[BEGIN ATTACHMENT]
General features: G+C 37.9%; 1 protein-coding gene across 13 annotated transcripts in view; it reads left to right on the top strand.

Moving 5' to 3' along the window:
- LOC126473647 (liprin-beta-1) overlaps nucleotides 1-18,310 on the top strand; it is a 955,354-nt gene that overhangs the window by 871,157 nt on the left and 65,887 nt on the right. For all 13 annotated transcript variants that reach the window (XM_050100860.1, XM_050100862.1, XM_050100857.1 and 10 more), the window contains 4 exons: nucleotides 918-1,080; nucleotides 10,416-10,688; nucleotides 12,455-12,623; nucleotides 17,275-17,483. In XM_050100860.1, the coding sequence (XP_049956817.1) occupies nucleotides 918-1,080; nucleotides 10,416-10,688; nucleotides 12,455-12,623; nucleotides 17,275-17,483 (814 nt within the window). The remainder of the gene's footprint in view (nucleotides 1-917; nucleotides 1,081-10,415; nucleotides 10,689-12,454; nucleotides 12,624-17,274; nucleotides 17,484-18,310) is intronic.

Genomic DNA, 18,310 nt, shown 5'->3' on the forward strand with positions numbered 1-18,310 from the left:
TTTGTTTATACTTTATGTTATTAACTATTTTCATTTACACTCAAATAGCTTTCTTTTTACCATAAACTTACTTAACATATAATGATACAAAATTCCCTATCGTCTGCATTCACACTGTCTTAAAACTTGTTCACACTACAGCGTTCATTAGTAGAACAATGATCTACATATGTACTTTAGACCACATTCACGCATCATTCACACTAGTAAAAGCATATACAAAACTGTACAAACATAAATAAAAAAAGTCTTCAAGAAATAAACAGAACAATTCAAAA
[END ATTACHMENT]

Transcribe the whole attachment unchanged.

General features: G+C 37.9%; 1 protein-coding gene across 13 annotated transcripts in view; it reads left to right on the top strand.

Moving 5' to 3' along the window:
- LOC126473647 (liprin-beta-1) overlaps nucleotides 1-18,310 on the top strand; it is a 955,354-nt gene that overhangs the window by 871,157 nt on the left and 65,887 nt on the right. For all 13 annotated transcript variants that reach the window (XM_050100860.1, XM_050100862.1, XM_050100857.1 and 10 more), the window contains 4 exons: nucleotides 918-1,080; nucleotides 10,416-10,688; nucleotides 12,455-12,623; nucleotides 17,275-17,483. In XM_050100860.1, the coding sequence (XP_049956817.1) occupies nucleotides 918-1,080; nucleotides 10,416-10,688; nucleotides 12,455-12,623; nucleotides 17,275-17,483 (814 nt within the window). The remainder of the gene's footprint in view (nucleotides 1-917; nucleotides 1,081-10,415; nucleotides 10,689-12,454; nucleotides 12,624-17,274; nucleotides 17,484-18,310) is intronic.

Genomic DNA, 18,310 nt, shown 5'->3' on the forward strand with positions numbered 1-18,310 from the left:
TTTGTTTATACTTTATGTTATTAACTATTTTCATTTACACTCAAATAGCTTTCTTTTTACCATAAACTTACTTAACATATAATGATACAAAATTCCCTATCGTCTGCATTCACACTGTCTTAAAACTTGTTCACACTACAGCGTTCATTAGTAGAACAATGATCTACATATGTACTTTAGACCACATTCACGCATCATTCACACTAGTAAAAGCATATACAAAACTGTACAAACATAAATAAAAAAAGTCTTCAAGAAATAAACAGAACAATTCAAAA